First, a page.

Training for Your First Half
Congratulations! You are finally ready to take your body through one of the most exhaustive and challenging events in your life. But, if you do not have extensive experience in training as an endurance athlete, a proper fitness training protocol is critical. On race day, those that failed to train properly will stick out like a sore thumb, while those that had a good plan will appear as fresh at the finish as they did at the start. So, do you know how to train for your first El Paso half marathon?
As a Certified Strength & Conditioning Specialist and personal trainer, learning the ins and outs of training in a wide variety of sports is the cornerstone to good coaching, smart workouts, weight loss (if needed, in order to improve speed), and questions on training for a half marathon come on the regular. As with just about everything, there is no blanket solution that can be applied for everybody.
The first step should always be to establish a strong aerobic base. If you have not worked out regularly for the last couple of months, scheduling a half marathon within a few weeks is never a good idea-- in other words, be patient. However, if, at the start of your workouts, you have been going on 5-6 mile runs, three times a week, building your endurance to 13.1 miles is far more realistic.
And that is the key—you MUST be realistic. For individuals with no or limited training experience, working with a personal trainer is a good step in the right direction. Before doing so, however, be sure to get clearance from your doctor—I cannot stress the importance further. As with any training protocol, building up the intensity too rapidly could result in fatigue, injuries or overtraining; therefore, you must remember “baby steps”. Getting adequate sleep and taking off-days are great ways to reduce the risk of injury. If the most you can run at the moment is one mile, run one mile, and add a quarter mile the following week. Also, do not be afraid to challenge yourself; for example, if you get through that additional quarter mile with ease, run a second quarter mile. However, on the days following your “challenge” days, take it easy to allow your body to recover.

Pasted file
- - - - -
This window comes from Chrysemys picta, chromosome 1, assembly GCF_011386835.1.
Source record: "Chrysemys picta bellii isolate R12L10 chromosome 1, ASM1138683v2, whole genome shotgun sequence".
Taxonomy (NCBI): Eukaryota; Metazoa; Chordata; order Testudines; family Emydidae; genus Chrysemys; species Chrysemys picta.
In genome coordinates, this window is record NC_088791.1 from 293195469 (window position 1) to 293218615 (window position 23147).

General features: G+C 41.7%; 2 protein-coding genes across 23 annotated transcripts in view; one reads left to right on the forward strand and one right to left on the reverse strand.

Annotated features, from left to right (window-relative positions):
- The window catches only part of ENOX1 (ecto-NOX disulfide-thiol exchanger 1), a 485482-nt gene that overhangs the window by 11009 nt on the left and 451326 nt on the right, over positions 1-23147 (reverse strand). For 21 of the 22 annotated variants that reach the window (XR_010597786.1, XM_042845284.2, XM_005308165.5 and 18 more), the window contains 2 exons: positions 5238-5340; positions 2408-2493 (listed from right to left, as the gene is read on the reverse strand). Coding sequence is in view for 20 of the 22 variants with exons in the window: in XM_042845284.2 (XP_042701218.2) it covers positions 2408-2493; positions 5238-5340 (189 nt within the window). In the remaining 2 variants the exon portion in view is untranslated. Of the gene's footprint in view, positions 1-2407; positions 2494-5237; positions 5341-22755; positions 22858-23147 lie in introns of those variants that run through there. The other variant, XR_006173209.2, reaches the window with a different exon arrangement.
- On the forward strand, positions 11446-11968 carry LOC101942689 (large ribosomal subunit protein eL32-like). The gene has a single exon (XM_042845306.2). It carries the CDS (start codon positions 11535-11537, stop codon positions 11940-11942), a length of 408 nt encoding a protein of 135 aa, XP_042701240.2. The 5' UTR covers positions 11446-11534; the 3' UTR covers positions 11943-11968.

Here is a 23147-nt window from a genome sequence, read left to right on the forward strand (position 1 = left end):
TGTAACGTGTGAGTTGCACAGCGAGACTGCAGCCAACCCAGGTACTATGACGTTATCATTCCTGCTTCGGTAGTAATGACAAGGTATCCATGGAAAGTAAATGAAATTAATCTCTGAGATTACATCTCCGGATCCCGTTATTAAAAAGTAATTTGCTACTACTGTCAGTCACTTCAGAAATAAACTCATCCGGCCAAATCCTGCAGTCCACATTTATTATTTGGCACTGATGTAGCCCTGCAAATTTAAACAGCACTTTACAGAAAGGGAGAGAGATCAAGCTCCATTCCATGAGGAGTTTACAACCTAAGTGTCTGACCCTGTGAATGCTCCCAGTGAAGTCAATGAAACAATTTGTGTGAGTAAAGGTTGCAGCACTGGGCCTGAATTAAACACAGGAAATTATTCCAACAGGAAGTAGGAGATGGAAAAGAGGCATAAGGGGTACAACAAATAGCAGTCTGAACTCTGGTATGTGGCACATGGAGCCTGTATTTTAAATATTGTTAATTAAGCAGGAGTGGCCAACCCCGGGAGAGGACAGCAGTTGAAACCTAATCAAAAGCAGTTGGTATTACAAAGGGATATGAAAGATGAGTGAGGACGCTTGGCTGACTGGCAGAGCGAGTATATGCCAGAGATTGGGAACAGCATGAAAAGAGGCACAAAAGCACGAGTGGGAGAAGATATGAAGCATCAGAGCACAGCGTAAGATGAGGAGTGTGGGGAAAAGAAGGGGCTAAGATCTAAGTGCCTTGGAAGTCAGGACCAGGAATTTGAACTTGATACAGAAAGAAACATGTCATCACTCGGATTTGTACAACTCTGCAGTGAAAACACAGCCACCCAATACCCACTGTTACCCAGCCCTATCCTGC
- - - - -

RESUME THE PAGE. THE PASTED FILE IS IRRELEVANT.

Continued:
If training outdoors, take serious consideration of the weather. While El Paso is blessed with warm weather, it can also get very hot, which could be quite dangerous. Not only that, but there are times in the winter where temperatures can drop below freezing. Whether it is extremely hot or cold, be sure to dress accordingly, or simply conduct your training indoors.
Another tip is to add some level of variance to your training program to prevent or minimize boredom. Have you ever heard of fartleks? Personally, this is one of my favorite training techniques for endurance sports. The word is Swedish and translates to “speed play”. Essentially, you will be running for a certain timeframe at your normal pace, then pick up the pace (roughly 5-10% faster) for a short amount of time (typically for one minute). The purpose of this technique is to break the rhythm and increase aerobic capacity.
Training for your first half marathon is an exciting part of someone’s life and having it all come together for a successful race day will almost always bring fond memories for the years to come, and, for some, the desire to run a full marathon. For the newbies, seeking guidance from a professional strength and conditioning coach or personal trainer is almost always a surefire way to get positive results, but, for the experienced athletes, going on your own should not be a problem.